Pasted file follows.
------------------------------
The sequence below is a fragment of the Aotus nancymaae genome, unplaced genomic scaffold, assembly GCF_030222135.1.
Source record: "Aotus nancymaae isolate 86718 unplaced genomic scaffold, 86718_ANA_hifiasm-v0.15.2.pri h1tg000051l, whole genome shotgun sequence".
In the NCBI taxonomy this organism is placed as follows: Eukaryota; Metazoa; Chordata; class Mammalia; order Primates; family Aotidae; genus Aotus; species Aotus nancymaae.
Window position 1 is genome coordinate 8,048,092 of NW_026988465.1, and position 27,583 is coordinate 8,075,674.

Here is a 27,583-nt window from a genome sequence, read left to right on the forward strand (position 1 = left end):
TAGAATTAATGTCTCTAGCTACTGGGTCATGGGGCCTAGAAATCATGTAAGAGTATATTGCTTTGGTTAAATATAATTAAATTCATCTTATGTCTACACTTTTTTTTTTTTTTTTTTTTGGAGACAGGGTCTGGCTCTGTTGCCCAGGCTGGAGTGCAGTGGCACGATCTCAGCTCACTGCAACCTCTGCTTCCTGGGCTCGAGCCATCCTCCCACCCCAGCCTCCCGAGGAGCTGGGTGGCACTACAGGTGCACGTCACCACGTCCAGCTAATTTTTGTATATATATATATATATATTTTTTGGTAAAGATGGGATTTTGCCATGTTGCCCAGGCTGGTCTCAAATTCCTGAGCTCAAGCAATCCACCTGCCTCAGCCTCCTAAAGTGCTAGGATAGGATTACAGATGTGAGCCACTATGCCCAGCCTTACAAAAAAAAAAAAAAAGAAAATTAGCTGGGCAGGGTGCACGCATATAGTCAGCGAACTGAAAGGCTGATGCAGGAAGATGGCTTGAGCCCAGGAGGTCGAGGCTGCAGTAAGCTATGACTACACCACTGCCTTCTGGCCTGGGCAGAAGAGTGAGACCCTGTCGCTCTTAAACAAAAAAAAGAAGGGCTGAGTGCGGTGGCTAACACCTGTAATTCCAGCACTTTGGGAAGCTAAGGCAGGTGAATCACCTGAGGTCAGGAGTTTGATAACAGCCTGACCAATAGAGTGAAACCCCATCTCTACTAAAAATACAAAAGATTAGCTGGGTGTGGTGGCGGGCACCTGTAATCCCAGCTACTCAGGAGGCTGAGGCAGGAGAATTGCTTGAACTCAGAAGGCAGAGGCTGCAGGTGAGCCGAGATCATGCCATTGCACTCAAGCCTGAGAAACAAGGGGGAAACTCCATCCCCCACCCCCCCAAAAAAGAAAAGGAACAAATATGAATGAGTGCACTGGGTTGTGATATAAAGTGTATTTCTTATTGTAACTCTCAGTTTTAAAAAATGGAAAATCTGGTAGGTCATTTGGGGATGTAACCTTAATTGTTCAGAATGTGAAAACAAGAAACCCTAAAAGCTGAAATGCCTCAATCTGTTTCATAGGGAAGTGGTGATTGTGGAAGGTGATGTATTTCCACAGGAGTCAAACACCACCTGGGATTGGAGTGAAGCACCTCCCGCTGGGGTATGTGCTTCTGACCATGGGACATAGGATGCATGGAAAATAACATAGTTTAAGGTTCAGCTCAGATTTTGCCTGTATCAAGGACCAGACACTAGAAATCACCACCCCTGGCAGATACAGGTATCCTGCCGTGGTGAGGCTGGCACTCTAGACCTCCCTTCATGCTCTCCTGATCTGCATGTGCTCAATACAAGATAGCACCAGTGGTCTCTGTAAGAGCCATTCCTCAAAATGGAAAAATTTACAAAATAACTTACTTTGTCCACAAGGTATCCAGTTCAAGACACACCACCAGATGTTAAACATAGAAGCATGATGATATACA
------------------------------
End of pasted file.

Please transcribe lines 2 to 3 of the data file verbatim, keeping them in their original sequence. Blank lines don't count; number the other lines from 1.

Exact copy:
Source record: "Aotus nancymaae isolate 86718 unplaced genomic scaffold, 86718_ANA_hifiasm-v0.15.2.pri h1tg000051l, whole genome shotgun sequence".
In the NCBI taxonomy this organism is placed as follows: Eukaryota; Metazoa; Chordata; class Mammalia; order Primates; family Aotidae; genus Aotus; species Aotus nancymaae.